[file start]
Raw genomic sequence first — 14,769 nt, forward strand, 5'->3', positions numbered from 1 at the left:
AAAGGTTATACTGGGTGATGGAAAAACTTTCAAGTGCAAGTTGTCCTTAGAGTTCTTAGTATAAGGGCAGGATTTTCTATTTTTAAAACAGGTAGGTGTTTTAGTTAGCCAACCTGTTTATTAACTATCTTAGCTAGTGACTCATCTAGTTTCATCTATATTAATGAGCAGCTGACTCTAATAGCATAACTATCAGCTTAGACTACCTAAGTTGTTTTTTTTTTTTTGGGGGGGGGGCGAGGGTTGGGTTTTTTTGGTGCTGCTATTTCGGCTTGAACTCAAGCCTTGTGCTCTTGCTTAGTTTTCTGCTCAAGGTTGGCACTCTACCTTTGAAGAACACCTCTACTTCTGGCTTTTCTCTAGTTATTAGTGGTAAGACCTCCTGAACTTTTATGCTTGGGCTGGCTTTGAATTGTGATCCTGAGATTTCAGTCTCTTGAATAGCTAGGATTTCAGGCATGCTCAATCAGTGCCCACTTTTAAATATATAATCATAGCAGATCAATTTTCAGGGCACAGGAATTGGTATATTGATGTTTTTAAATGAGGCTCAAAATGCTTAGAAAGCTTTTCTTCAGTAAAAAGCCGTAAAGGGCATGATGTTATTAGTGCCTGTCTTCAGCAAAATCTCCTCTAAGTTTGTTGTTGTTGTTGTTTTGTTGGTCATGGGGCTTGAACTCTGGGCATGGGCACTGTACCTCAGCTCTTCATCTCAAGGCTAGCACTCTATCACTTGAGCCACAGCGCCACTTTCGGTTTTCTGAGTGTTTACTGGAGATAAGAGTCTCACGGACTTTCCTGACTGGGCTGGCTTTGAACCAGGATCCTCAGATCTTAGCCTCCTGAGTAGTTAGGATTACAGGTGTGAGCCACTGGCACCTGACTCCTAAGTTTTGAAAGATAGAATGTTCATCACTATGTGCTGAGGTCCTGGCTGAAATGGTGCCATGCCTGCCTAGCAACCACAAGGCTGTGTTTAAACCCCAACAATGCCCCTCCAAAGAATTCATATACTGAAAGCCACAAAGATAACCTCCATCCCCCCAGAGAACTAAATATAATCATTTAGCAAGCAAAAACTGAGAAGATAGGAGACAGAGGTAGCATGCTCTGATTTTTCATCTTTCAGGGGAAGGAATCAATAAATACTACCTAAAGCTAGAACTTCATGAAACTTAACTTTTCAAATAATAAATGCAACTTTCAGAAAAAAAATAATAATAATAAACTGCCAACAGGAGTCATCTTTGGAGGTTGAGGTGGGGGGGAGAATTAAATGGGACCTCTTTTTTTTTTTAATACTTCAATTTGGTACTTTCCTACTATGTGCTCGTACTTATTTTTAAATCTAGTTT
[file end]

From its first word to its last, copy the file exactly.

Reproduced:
Raw genomic sequence first — 14,769 nt, forward strand, 5'->3', positions numbered from 1 at the left:
AAAGGTTATACTGGGTGATGGAAAAACTTTCAAGTGCAAGTTGTCCTTAGAGTTCTTAGTATAAGGGCAGGATTTTCTATTTTTAAAACAGGTAGGTGTTTTAGTTAGCCAACCTGTTTATTAACTATCTTAGCTAGTGACTCATCTAGTTTCATCTATATTAATGAGCAGCTGACTCTAATAGCATAACTATCAGCTTAGACTACCTAAGTTGTTTTTTTTTTTTTGGGGGGGGGGCGAGGGTTGGGTTTTTTTGGTGCTGCTATTTCGGCTTGAACTCAAGCCTTGTGCTCTTGCTTAGTTTTCTGCTCAAGGTTGGCACTCTACCTTTGAAGAACACCTCTACTTCTGGCTTTTCTCTAGTTATTAGTGGTAAGACCTCCTGAACTTTTATGCTTGGGCTGGCTTTGAATTGTGATCCTGAGATTTCAGTCTCTTGAATAGCTAGGATTTCAGGCATGCTCAATCAGTGCCCACTTTTAAATATATAATCATAGCAGATCAATTTTCAGGGCACAGGAATTGGTATATTGATGTTTTTAAATGAGGCTCAAAATGCTTAGAAAGCTTTTCTTCAGTAAAAAGCCGTAAAGGGCATGATGTTATTAGTGCCTGTCTTCAGCAAAATCTCCTCTAAGTTTGTTGTTGTTGTTGTTTTGTTGGTCATGGGGCTTGAACTCTGGGCATGGGCACTGTACCTCAGCTCTTCATCTCAAGGCTAGCACTCTATCACTTGAGCCACAGCGCCACTTTCGGTTTTCTGAGTGTTTACTGGAGATAAGAGTCTCACGGACTTTCCTGACTGGGCTGGCTTTGAACCAGGATCCTCAGATCTTAGCCTCCTGAGTAGTTAGGATTACAGGTGTGAGCCACTGGCACCTGACTCCTAAGTTTTGAAAGATAGAATGTTCATCACTATGTGCTGAGGTCCTGGCTGAAATGGTGCCATGCCTGCCTAGCAACCACAAGGCTGTGTTTAAACCCCAACAATGCCCCTCCAAAGAATTCATATACTGAAAGCCACAAAGATAACCTCCATCCCCCCAGAGAACTAAATATAATCATTTAGCAAGCAAAAACTGAGAAGATAGGAGACAGAGGTAGCATGCTCTGATTTTTCATCTTTCAGGGGAAGGAATCAATAAATACTACCTAAAGCTAGAACTTCATGAAACTTAACTTTTCAAATAATAAATGCAACTTTCAGAAAAAAAATAATAATAATAAACTGCCAACAGGAGTCATCTTTGGAGGTTGAGGTGGGGGGGAGAATTAAATGGGACCTCTTTTTTTTTTTAATACTTCAATTTGGTACTTTCCTACTATGTGCTCGTACTTATTTTTAAATCTAGTTT